Values are judgements about what is important to people, and what motivates them. These are the value people place on different motivators. The values can be classified according to two key factors: intrinsic and extrinsic values. Intrinsic values are related to internal rewards obtained for their own sake or through the course of the job. Extrinsic values are related to seeking external rewards or avoiding punishment.
Resilience describes one’s ability to adapt to stress, adversity and change. The High Potential Resilience Report measures facets of resilience, and identifies potential threats to resilience at work. The six components of this resilience measure look at:
- Confidence describes how positively you perceive yourself. Those with higher confidence tend to see themselves more positively, experience less self-doubt and are less worried about how others view them.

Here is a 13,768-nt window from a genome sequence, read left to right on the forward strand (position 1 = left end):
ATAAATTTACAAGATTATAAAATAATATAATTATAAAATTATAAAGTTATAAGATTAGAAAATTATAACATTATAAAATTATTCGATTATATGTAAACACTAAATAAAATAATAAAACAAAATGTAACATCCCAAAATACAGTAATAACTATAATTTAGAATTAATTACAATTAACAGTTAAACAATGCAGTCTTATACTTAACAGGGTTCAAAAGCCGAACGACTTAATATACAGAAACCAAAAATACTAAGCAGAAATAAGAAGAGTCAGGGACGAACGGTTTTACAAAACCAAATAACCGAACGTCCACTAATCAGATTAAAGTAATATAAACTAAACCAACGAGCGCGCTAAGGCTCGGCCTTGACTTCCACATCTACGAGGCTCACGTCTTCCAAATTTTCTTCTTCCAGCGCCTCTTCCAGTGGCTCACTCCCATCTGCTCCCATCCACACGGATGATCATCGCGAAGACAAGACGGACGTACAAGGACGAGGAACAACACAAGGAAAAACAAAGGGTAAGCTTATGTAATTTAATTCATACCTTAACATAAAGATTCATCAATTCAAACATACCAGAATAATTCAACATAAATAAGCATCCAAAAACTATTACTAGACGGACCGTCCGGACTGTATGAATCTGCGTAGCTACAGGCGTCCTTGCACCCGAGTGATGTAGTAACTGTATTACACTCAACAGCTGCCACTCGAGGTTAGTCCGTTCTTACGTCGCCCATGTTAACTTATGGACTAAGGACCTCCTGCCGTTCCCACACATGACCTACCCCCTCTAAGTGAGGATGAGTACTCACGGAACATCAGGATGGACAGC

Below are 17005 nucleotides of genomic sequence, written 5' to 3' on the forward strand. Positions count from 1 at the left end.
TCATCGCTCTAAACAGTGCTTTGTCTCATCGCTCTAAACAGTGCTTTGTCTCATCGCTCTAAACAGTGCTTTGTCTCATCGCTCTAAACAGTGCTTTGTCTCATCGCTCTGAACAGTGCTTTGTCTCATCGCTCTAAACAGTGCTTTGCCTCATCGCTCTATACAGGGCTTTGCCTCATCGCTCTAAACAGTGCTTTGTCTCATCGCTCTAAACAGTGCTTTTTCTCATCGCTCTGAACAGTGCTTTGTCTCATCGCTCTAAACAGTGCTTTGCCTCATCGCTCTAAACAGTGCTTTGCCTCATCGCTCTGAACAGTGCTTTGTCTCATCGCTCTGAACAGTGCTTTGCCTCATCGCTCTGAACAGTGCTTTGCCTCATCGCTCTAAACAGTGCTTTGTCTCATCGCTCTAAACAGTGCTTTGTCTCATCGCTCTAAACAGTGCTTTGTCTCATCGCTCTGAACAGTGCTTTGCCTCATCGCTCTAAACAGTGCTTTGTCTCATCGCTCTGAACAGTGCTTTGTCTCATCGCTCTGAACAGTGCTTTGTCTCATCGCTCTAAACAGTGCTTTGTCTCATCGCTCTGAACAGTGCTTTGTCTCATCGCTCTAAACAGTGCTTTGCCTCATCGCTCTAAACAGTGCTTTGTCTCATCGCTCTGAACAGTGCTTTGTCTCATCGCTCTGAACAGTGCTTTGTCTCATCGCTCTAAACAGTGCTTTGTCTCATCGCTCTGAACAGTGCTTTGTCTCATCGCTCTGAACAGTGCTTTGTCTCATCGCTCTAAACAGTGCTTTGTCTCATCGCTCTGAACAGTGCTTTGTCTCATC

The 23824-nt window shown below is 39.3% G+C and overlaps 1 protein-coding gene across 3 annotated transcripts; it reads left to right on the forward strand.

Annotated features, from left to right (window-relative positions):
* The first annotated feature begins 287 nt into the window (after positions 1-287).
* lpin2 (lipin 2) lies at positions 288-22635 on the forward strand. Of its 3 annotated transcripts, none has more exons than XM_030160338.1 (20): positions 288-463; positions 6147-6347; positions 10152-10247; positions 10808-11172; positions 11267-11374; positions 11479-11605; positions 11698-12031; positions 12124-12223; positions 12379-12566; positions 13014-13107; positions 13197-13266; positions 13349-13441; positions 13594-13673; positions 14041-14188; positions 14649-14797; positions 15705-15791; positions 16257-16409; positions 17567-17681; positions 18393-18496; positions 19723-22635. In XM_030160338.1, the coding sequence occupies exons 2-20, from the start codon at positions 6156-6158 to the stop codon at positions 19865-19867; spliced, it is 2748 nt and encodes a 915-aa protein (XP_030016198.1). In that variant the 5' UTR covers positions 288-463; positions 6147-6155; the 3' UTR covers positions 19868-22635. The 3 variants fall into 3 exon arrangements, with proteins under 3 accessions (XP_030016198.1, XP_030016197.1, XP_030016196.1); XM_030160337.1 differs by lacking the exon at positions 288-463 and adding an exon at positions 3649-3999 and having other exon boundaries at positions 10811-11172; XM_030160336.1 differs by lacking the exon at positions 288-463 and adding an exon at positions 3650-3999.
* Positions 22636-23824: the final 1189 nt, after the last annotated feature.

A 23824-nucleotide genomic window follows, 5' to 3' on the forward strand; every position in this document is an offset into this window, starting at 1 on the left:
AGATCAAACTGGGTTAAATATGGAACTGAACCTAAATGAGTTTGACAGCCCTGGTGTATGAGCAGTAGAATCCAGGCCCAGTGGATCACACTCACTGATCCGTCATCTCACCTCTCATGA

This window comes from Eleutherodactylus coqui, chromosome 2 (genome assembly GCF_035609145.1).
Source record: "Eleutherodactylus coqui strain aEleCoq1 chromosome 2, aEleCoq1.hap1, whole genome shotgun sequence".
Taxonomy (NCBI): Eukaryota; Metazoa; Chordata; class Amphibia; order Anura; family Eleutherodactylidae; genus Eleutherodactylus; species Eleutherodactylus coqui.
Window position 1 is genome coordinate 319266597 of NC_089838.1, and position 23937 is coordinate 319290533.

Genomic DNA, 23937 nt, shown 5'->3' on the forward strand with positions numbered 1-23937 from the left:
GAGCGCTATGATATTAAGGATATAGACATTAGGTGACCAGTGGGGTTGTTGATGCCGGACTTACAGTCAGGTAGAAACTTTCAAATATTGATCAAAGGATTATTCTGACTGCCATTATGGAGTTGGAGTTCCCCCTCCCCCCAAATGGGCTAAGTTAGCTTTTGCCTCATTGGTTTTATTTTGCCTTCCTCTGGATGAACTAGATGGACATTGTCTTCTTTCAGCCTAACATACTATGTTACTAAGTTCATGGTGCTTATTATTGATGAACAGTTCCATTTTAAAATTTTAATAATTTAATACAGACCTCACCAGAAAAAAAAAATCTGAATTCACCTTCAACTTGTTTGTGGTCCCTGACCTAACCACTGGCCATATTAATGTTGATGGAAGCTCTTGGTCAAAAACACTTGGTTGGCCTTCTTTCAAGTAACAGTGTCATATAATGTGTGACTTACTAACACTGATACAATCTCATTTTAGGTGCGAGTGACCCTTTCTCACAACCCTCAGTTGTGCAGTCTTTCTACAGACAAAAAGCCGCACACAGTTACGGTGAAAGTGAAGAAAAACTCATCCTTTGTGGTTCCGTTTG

- Trust describes whether you tend to have an optimistic or pessimistic view towards others. Those with higher trust scores tend to see others as generally having good intentions, while those with lower trust scores tend to be careful about the motives of others.
- Stability explains why those with higher scores place less value on com pensation, stability and financial rewards. Those with lower scores place more value and importance on the financial rewards of work.
- Adaptability describes the personal importance and rel evance of safety, security and stability at work. Those with higher scores are more resilience to change and insecurity. Those with lower scores may be less resilient during instability at work.
- Patience describes how strongly one feels the need to work hard to earn one’s keep. Those with higher responsibility scores may be prone to over compensating. Those with lower scores tend to prefer rapid advancement and have greater need for recogni tion and praise.